In the camp, the strings were pulled tighter. The freedom to come and go at will out was removed. The boundaries were indicated with signs and discipline was improved. The Ministry of Justice took over the management of the camp under the leadership of the new Dutch commander, J. Schol. Instead of a few village policemen, a brigade of fifteen military police was now supervising. This seemed an extreme measure as the rolling heather fields hardly tempted attempts at escape. But the military police did not limit themselves to simply guarding. They escorted the camp inhabitants to the hospital and to the work outside the camp. The strongest sign of different times having arrived was the roll call which was carried out in the mornings and afternoons at the start of work. Surveillance became a serious matter and even extended to the bedrooms in the barracks. The censorship on letter writing was tightened. Sending sealed letters was no longer permitted. Cycling was also forbidden. On the other hand, at last there was a serious commitment to education. The school leaving age was initially nineteen years but later fourteen years became the limit. Schol set up the foundations for a camp organisation which would be taken over by the Germans. The so-called ‘dienstgroepen’ (work groups) for all sorts of activities were set up and each barrack appointed a barrack leader.

One by one, these were measures which led to the further militarising of the camp which became hermetically sealed from the outside world.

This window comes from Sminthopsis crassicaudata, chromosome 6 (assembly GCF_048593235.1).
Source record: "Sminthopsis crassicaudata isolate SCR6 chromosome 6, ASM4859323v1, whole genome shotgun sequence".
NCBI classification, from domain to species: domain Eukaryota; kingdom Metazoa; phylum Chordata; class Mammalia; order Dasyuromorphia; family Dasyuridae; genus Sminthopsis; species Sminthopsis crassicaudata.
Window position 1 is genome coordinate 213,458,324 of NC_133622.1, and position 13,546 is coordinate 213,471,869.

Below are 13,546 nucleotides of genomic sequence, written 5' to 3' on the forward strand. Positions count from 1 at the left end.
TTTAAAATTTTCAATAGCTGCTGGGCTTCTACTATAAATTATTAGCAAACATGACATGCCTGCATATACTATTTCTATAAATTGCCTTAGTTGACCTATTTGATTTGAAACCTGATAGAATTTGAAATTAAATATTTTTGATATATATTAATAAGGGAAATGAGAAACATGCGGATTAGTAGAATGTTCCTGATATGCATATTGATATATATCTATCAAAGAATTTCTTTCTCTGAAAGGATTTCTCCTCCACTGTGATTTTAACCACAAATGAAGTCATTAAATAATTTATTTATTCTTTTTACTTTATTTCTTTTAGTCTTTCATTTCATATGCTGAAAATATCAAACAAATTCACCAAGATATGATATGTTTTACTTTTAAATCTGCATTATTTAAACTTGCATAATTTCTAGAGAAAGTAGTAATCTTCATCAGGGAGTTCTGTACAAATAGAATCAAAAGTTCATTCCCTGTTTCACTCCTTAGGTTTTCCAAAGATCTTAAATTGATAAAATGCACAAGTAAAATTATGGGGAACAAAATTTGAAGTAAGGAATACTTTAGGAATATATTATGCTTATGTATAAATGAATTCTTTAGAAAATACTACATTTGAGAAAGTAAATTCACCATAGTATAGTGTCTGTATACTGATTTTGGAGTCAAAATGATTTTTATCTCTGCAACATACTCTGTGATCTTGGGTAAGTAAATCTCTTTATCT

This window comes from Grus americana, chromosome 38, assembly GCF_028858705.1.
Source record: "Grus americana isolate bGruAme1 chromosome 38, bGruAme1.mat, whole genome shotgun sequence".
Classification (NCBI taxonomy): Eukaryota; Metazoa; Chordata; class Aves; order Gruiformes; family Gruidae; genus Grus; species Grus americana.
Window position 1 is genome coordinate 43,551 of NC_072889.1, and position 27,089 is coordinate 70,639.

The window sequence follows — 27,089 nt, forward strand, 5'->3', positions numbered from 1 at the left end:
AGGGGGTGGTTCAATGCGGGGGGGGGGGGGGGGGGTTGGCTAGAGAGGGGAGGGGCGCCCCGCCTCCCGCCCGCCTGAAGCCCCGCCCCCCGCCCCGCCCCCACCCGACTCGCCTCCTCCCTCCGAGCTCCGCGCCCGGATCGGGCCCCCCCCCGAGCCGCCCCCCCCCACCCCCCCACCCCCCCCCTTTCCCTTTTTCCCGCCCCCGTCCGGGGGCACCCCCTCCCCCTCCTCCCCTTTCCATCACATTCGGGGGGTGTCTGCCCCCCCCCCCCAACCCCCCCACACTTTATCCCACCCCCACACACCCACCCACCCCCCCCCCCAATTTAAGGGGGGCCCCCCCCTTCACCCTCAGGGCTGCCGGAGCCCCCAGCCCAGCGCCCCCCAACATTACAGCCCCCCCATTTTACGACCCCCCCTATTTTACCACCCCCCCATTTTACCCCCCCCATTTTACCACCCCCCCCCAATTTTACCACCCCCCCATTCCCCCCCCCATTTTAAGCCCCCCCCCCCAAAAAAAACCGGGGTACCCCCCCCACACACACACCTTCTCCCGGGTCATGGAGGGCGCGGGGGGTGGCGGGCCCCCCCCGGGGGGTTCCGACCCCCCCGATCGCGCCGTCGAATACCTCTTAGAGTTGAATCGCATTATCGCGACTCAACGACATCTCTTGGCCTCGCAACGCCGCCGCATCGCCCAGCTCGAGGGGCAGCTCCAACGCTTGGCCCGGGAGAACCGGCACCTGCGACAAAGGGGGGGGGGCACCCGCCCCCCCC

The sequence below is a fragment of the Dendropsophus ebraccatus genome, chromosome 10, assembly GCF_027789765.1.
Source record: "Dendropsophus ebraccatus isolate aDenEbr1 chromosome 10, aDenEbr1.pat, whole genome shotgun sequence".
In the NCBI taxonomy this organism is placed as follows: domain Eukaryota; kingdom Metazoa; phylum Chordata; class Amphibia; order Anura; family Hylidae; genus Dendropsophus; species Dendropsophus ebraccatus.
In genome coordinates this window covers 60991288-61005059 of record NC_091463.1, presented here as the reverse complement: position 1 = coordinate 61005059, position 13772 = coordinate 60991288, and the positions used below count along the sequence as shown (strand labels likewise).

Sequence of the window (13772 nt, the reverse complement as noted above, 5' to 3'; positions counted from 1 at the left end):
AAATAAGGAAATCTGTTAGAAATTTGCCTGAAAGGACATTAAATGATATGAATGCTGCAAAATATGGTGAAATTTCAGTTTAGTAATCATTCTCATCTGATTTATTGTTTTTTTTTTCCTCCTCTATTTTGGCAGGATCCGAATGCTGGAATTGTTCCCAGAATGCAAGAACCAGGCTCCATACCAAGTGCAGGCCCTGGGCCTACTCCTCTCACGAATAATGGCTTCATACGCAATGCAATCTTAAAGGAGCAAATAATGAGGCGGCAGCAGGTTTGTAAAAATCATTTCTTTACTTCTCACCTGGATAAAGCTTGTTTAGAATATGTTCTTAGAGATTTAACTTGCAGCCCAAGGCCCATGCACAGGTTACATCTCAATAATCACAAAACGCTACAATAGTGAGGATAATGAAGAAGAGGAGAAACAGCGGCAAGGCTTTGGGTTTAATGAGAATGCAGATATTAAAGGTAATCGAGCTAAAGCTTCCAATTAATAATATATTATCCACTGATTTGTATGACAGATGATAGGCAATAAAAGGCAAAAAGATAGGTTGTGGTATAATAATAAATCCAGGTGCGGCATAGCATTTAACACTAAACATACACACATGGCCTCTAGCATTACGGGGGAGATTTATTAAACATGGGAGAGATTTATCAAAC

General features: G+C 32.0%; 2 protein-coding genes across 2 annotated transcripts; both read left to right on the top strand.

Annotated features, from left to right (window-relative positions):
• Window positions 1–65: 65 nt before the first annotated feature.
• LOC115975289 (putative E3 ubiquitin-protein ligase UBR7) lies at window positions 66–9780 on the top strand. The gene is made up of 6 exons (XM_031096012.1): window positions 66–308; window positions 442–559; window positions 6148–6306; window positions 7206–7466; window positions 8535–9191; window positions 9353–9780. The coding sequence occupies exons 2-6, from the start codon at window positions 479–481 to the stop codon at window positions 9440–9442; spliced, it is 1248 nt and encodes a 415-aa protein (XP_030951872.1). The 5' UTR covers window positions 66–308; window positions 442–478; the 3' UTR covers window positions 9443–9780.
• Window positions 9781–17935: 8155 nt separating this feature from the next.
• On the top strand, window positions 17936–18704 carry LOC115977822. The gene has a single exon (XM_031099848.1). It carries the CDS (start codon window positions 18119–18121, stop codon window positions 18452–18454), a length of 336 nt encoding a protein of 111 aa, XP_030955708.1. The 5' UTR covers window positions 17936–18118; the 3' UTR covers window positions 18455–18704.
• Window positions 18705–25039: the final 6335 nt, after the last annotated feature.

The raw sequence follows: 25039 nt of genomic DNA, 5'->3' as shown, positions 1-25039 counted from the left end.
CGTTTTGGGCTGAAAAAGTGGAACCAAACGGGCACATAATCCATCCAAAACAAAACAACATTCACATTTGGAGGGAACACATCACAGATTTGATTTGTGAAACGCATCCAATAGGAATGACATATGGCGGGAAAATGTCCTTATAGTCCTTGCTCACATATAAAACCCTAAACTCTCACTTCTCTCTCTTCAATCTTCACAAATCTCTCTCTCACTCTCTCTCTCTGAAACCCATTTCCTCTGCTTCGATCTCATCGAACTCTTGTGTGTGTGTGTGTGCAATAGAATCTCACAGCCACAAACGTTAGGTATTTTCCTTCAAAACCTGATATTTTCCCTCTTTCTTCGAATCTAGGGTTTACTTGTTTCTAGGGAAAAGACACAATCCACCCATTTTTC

The ‘Germanising’ of the camp life suited them well; after all, they came from Germany or Austria. The anti-German Commander Schol understood that a perfect organisation was the best way to keep the Germans out of the way and whilst Schol tightened his regime, he did not act inhumanely. This did not please some German authorities whatsoever. In August 1941, it was reported to the Drenthe envoy of Arthur Seyss-Inquart (Hitler’s appointed leader of the occupied Netherlands); ‘I have the impression that the Jews are treated far too humanely here and that, due to the attitude of the camp commander, the Jews are feeling very much at ease here. (…) It would be necessary, before anything else, to appoint a different camp commander here’.
In 1942, the Nazis decided on the systematic extermination of the Jews and this was to have serious implications for the camp, which was extended to include a large number of smaller buildings and barracks. On 1st July, 1942 the camp was designated as Polizeiliches Judendurchgangslager (police-enforced transit camp for Jews). The Befehlshaber der Sicherheitspolizei (Commander of the Security Police) and the SD (Security Service) took over management from the Dutch. Commander Schol remained in office until January 1943 when the commander of the Security Police (SD) took charge of the Dutch camp.